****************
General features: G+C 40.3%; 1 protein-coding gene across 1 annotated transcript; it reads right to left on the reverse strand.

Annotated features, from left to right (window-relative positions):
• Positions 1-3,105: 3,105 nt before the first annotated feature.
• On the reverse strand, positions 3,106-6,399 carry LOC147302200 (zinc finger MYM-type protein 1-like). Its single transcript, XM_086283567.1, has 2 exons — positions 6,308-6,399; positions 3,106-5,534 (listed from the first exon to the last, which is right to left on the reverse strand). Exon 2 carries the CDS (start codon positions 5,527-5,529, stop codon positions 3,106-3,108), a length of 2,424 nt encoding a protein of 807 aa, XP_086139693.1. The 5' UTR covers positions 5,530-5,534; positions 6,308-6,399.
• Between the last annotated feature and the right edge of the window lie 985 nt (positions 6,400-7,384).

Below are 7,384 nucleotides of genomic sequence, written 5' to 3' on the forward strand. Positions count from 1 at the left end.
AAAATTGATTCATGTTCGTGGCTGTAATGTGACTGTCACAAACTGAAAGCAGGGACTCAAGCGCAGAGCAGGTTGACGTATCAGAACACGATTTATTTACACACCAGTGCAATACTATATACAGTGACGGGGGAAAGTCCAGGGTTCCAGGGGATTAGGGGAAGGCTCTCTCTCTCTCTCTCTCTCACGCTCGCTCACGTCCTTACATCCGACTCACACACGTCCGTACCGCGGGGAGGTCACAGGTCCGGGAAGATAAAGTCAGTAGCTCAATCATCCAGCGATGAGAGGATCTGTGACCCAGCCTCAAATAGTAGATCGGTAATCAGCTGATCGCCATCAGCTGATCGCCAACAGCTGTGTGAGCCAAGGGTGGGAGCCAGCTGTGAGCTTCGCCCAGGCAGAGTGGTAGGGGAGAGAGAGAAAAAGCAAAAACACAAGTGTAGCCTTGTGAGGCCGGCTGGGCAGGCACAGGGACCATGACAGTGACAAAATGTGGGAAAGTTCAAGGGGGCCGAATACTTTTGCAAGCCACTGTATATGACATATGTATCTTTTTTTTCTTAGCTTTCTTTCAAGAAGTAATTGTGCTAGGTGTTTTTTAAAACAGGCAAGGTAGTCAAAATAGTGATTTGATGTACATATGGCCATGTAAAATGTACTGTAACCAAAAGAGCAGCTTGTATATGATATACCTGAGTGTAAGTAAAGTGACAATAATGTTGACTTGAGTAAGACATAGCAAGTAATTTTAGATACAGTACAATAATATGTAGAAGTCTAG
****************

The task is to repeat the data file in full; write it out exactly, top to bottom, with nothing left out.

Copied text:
General features: G+C 40.3%; 1 protein-coding gene across 1 annotated transcript; it reads right to left on the reverse strand.

Annotated features, from left to right (window-relative positions):
• Positions 1-3,105: 3,105 nt before the first annotated feature.
• On the reverse strand, positions 3,106-6,399 carry LOC147302200 (zinc finger MYM-type protein 1-like). Its single transcript, XM_086283567.1, has 2 exons — positions 6,308-6,399; positions 3,106-5,534 (listed from the first exon to the last, which is right to left on the reverse strand). Exon 2 carries the CDS (start codon positions 5,527-5,529, stop codon positions 3,106-3,108), a length of 2,424 nt encoding a protein of 807 aa, XP_086139693.1. The 5' UTR covers positions 5,530-5,534; positions 6,308-6,399.
• Between the last annotated feature and the right edge of the window lie 985 nt (positions 6,400-7,384).

Below are 7,384 nucleotides of genomic sequence, written 5' to 3' on the forward strand. Positions count from 1 at the left end.
AAAATTGATTCATGTTCGTGGCTGTAATGTGACTGTCACAAACTGAAAGCAGGGACTCAAGCGCAGAGCAGGTTGACGTATCAGAACACGATTTATTTACACACCAGTGCAATACTATATACAGTGACGGGGGAAAGTCCAGGGTTCCAGGGGATTAGGGGAAGGCTCTCTCTCTCTCTCTCTCTCACGCTCGCTCACGTCCTTACATCCGACTCACACACGTCCGTACCGCGGGGAGGTCACAGGTCCGGGAAGATAAAGTCAGTAGCTCAATCATCCAGCGATGAGAGGATCTGTGACCCAGCCTCAAATAGTAGATCGGTAATCAGCTGATCGCCATCAGCTGATCGCCAACAGCTGTGTGAGCCAAGGGTGGGAGCCAGCTGTGAGCTTCGCCCAGGCAGAGTGGTAGGGGAGAGAGAGAAAAAGCAAAAACACAAGTGTAGCCTTGTGAGGCCGGCTGGGCAGGCACAGGGACCATGACAGTGACAAAATGTGGGAAAGTTCAAGGGGGCCGAATACTTTTGCAAGCCACTGTATATGACATATGTATCTTTTTTTTCTTAGCTTTCTTTCAAGAAGTAATTGTGCTAGGTGTTTTTTAAAACAGGCAAGGTAGTCAAAATAGTGATTTGATGTACATATGGCCATGTAAAATGTACTGTAACCAAAAGAGCAGCTTGTATATGATATACCTGAGTGTAAGTAAAGTGACAATAATGTTGACTTGAGTAAGACATAGCAAGTAATTTTAGATACAGTACAATAATATGTAGAAGTCTAG